"There's Several Other Shoes to Drop for Uber," Says Crisis Specialist
After six months of crisis, scandals, and drama, Uber CEO Travis Kalanick resigned from his place at the head of the company on Tuesday. On June 13th, Kalanick had announced that he would take an indefinite leave of absence from his role, in part to grieve for his recently departed mother, but also to distance himself from the company he was in danger of scuttling. A week later, it appears that wasn’t enough for Uber’s board of directors, and one crisis expert has a guess as to why.
“The chances are there’s several other shoes to drop for Uber,” Sam Singer Singer, president of Singer Associates, a crisis communications firm in San Francisco, told Inverse. “Something very significant happened between that leave of absence and the resignation. And that very significant thing must be that there’s other information that has not be disclosed that is going to come out about him. They’re wanting to clear the deck knowing that something else or that a number of things are going to come out.”
There’s some weight to this prediction, because Kalanick didn’t expect to go. The founder and former CEO is inextricably tied to his company by way of a powerful voting block and space on the board, but other forces inside the company’s financial backers were able to force him to step down this week.
See also: Uber’s 50 Worst Moments of 2017 (So Far)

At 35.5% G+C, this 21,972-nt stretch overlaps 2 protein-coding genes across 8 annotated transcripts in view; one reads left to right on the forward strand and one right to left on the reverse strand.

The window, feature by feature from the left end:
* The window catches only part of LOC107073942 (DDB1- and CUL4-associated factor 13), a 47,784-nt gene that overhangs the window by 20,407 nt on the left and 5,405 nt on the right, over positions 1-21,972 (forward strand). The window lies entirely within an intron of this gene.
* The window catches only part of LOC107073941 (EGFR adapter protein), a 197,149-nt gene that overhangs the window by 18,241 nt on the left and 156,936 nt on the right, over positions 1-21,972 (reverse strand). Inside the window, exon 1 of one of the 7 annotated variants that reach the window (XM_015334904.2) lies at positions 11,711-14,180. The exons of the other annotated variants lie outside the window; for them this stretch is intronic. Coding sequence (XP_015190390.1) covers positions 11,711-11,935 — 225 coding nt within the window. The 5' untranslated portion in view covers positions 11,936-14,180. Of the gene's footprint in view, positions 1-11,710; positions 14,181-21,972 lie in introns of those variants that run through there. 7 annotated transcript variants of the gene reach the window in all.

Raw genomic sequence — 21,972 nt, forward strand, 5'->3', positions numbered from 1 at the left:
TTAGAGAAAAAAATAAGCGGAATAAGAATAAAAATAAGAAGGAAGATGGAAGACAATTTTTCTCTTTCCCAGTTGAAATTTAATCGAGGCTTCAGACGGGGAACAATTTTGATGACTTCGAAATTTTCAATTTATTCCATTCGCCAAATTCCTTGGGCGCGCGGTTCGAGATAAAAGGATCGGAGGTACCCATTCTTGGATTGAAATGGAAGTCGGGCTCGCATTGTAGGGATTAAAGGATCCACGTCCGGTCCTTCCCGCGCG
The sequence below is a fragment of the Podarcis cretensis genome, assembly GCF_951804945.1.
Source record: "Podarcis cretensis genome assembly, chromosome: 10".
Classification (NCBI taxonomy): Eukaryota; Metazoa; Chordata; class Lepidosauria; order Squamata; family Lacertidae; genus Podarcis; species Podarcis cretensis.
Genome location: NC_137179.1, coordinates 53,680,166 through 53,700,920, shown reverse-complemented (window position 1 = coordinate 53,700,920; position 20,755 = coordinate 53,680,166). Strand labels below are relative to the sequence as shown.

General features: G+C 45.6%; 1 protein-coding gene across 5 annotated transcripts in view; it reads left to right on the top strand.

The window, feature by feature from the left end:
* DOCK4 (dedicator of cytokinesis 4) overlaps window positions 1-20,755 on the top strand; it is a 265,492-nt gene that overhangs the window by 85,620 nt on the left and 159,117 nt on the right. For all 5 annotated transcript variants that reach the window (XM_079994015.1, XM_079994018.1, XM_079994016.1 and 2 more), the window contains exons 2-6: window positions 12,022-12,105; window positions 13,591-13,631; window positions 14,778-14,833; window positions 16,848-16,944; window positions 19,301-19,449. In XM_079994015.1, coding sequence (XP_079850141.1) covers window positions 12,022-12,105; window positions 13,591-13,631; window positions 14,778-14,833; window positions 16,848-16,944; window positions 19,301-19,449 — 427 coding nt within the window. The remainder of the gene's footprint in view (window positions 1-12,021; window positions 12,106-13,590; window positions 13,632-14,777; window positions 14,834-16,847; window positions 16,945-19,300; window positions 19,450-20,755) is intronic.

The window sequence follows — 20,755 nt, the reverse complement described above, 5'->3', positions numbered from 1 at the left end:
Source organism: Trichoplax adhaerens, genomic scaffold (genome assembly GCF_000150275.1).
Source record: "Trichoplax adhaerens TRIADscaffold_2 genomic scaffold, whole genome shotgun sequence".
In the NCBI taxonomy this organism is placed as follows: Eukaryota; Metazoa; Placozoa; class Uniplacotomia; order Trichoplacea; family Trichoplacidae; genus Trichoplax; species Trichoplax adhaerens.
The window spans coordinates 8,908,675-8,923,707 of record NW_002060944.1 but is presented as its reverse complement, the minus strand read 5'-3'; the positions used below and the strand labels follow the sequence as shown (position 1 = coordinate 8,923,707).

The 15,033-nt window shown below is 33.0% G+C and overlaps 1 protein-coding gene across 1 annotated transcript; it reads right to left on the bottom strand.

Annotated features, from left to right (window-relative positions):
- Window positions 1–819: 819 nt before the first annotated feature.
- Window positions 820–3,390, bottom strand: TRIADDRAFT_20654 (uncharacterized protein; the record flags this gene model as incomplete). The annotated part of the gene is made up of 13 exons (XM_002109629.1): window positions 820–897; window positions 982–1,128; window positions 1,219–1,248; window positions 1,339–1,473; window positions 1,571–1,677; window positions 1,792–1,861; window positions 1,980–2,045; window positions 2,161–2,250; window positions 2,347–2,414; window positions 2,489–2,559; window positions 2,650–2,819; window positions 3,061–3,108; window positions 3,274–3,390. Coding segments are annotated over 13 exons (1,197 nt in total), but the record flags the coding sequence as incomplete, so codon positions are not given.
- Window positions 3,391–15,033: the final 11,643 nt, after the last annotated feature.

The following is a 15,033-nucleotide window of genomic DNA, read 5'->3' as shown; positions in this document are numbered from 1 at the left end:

The New York Times reports that Kalanick only resigned after representatives from one of the company’s biggest shareholders ambushed him at a hotel in Chicago and, over five hours of negotiation, got him to resign. Singer says, in his experience, that kind of pressure would probably come after the investors discovered something more.
“That’s why I think they forced his hand, that a leave of absence wasn’t enough for the investors or board,” Singer says. “They needed to have him resign because something or things have been determined or discovered over the course of the last week.”
Otherwise, Singer says, a leave of absence should have been enough.
“I thought it was a very smart move for him to take an indefinite leave of absence,” Singer says. “He is a visionary leader, he created this company, despite his demerits and issues he’s a great entrepreneur. Something happened between that leave of absence and last night’s resignation.”
Singer says the only way for Uber to rebuild its public image is to get everything out now, like ripping off a band-aid.
“In a perfect world, you want to get out all the bad news out you can now, so that it’s not death by a thousand cuts, from a communications standpoint,” he says.
After his resignation, Kalanick is as far out of sight and out of mind as he can be, given the circumstances. But if Singer is right, Kalanick’s name might not be out of the headlines for long.